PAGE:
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Unread 10-22-2013, 12:34 PM
Sharon Passmore Sharon Passmore is offline
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Default Magritte: The Mystery of the Ordinary, 19261938

There's a show of Magritte works going on at MoMA right now and running till January 14th.

http://www.moma.org/interactives/exh...e/#/featured/1

Then it will travel to Chicago and Houston.

I love Magritte's work! I wish it was coming here. There are a few in this display, posted above, that I have never seen. "La Find des Contemplations" and "Ceci est un Morceau de Fromage" are new to me and very interesting.
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Unread 10-22-2013, 10:28 PM
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I went. It has all of his famous pieces except for "The Son of Man" (the one with the apple in front of the man's face) which is privately owned, if one can privately own an iconic painting, and "Empire of Lights" which actually is there, but downstairs on permanent display in the main gallery. He was at one time my favorite painter and had an influence on my writing, but my tastes have moved to the minimal and geometric. I think the show had too much Magritte, actually. His work takes time to process--the images, the ideas, and especially the titles--and so many pieces together meant one has to sample, and not savor, each one.

One thing I had failed to notice before is how amateur a painter he was. I don't mean this as a negative thing. But the lines and colors and figures are simple. I think the exhibition makes note of this somewhere. One of my favorite pieces from the show, and one I had never seen before, was a piece called "Nocturne" made of ripped sheet music around which he painted spindly black trees without leaves. I can't find a picture of it online. It is one of his earliest works.

Go see it if you can. It'll probably be the only time I see "The Human Condition" or "The Treachery of Images" in person. Despite being such a famous artist, his work is difficult to find in museums.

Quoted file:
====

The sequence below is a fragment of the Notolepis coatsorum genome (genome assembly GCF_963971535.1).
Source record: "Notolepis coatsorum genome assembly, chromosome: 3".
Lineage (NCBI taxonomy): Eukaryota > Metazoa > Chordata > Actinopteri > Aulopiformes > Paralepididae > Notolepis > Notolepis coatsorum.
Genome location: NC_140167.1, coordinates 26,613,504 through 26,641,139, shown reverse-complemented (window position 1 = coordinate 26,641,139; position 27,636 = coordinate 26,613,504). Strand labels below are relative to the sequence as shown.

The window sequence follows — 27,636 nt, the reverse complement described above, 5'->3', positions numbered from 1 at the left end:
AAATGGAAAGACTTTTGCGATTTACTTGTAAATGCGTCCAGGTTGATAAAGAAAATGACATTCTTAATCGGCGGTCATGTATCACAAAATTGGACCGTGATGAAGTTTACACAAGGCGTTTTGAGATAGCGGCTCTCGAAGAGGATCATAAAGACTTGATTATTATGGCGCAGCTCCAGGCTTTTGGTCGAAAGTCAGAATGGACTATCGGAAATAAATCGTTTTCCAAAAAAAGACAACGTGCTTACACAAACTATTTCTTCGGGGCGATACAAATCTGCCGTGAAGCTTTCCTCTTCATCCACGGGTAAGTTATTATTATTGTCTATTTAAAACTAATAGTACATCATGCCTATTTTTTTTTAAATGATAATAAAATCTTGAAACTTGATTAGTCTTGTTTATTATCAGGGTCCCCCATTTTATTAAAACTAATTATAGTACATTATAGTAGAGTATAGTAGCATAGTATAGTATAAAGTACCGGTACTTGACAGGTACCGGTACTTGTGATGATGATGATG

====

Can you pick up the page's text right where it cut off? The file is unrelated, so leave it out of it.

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Unread 10-23-2013, 11:44 AM
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Actually posters of Magritte's work as just as good as the paintings themselves. Or I think so. The only surrealist who was a really good painter was Max Ernst. But it doesn't matter at all. It's the image that you need.
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Unread 10-23-2013, 04:35 PM
Sharon Passmore Sharon Passmore is offline
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I think the simplicity of Magritte's figures was intentional. I have not researched it or anything, but I feel as thought the images would not be so good if the figures were rendered as realistically as a Rembrandt. It would be a distraction. It would go against the meaning and whimsy of the paintings.
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Unread 10-23-2013, 08:10 PM
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I think you have it, Sharon.
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Unread 10-24-2013, 08:13 PM
Sharon Passmore Sharon Passmore is offline
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Another thing I love about Magritte's work is snare aspect. You see the image, get some delight from the clever twist, muse a little, chuckle a little even, the whole time unaware that the serious is slipping in undetected. Maybe it's not a blatant statement of something horrid, but there is a definite ominous quality.

It reminds me of Dolly Parton's line in "Steel Magnolias" - "Laughter through tears is my favorite emotion."
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